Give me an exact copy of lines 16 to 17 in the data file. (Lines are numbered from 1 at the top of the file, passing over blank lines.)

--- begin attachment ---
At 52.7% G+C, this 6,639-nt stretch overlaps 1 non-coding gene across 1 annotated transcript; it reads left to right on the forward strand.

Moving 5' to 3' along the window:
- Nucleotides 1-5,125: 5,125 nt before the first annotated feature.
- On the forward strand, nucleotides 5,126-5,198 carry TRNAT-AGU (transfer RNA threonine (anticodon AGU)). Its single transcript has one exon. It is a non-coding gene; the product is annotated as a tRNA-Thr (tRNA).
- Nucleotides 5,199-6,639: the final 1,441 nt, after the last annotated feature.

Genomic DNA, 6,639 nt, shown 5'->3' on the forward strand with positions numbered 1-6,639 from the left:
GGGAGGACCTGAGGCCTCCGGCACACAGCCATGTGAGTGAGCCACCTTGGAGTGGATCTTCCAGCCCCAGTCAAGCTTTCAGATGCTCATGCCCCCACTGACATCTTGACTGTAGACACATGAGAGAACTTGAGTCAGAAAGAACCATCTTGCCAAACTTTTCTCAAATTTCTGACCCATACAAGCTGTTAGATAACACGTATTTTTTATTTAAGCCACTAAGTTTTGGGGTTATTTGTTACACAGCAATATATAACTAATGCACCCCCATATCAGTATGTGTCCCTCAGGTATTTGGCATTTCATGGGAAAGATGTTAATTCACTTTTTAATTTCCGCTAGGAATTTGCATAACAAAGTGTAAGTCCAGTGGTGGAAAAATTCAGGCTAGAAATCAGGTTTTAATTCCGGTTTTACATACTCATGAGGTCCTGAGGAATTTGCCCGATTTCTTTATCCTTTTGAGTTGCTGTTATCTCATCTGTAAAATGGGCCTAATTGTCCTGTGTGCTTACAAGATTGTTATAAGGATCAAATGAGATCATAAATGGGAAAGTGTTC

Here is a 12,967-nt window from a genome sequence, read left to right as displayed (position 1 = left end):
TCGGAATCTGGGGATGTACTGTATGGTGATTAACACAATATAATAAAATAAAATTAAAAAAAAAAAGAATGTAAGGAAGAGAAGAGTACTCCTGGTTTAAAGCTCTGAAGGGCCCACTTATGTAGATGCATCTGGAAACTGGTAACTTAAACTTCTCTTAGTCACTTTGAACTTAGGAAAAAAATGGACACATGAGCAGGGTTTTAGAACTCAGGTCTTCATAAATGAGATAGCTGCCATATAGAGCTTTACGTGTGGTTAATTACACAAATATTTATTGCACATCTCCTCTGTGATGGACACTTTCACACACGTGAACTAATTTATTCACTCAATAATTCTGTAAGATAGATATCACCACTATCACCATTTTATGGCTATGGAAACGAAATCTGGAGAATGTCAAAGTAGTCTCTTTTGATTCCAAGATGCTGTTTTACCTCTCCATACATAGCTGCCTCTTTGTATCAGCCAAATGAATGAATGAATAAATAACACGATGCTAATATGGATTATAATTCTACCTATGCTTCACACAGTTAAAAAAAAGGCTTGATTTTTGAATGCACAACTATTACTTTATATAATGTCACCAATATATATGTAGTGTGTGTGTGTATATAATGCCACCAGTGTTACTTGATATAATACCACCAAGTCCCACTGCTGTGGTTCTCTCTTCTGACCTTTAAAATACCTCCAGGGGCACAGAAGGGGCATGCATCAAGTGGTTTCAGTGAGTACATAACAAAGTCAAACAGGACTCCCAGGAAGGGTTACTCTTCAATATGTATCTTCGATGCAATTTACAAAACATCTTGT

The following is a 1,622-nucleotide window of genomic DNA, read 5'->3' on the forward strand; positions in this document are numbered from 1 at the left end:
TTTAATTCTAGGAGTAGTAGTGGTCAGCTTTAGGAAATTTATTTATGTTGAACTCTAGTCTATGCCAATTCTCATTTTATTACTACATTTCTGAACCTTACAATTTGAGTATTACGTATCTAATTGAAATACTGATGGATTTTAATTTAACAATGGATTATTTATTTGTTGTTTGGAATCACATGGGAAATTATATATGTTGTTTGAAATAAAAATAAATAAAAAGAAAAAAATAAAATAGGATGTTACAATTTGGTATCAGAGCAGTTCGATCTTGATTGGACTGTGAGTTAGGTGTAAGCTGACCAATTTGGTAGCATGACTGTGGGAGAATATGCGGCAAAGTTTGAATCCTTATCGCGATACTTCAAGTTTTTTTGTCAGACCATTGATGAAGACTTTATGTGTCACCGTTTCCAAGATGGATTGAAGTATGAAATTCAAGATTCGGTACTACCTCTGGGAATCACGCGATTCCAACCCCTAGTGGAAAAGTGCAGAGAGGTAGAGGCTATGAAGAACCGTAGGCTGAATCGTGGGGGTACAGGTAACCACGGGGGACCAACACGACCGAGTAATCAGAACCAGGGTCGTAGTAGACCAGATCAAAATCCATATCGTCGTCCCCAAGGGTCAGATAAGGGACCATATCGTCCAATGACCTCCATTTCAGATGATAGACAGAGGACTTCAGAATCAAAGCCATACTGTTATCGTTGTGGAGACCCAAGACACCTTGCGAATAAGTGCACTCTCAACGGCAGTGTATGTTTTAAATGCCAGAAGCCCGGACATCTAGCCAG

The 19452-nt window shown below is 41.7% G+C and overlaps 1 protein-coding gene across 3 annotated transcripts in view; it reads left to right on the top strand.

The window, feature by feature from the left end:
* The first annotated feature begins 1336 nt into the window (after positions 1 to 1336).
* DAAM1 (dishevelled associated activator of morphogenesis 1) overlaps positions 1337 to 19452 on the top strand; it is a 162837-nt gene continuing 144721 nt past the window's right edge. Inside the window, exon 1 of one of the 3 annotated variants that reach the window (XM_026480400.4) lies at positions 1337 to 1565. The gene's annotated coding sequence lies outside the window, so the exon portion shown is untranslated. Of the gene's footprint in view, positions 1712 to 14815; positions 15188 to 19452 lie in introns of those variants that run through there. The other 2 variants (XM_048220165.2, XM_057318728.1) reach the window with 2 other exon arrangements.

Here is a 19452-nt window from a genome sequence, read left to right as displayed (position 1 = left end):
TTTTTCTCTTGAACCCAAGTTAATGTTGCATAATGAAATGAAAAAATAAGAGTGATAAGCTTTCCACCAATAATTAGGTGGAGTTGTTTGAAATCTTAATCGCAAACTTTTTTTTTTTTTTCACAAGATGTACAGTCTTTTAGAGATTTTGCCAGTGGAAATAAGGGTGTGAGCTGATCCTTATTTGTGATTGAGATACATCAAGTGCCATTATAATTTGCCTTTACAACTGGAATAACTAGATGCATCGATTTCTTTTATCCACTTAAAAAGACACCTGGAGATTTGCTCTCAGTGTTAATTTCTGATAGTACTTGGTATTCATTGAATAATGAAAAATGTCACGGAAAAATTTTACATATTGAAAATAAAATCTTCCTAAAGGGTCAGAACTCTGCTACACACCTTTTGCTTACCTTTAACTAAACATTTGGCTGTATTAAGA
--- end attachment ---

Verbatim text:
Here is a 19452-nt window from a genome sequence, read left to right as displayed (position 1 = left end):
TTTTTCTCTTGAACCCAAGTTAATGTTGCATAATGAAATGAAAAAATAAGAGTGATAAGCTTTCCACCAATAATTAGGTGGAGTTGTTTGAAATCTTAATCGCAAACTTTTTTTTTTTTTTCACAAGATGTACAGTCTTTTAGAGATTTTGCCAGTGGAAATAAGGGTGTGAGCTGATCCTTATTTGTGATTGAGATACATCAAGTGCCATTATAATTTGCCTTTACAACTGGAATAACTAGATGCATCGATTTCTTTTATCCACTTAAAAAGACACCTGGAGATTTGCTCTCAGTGTTAATTTCTGATAGTACTTGGTATTCATTGAATAATGAAAAATGTCACGGAAAAATTTTACATATTGAAAATAAAATCTTCCTAAAGGGTCAGAACTCTGCTACACACCTTTTGCTTACCTTTAACTAAACATTTGGCTGTATTAAGA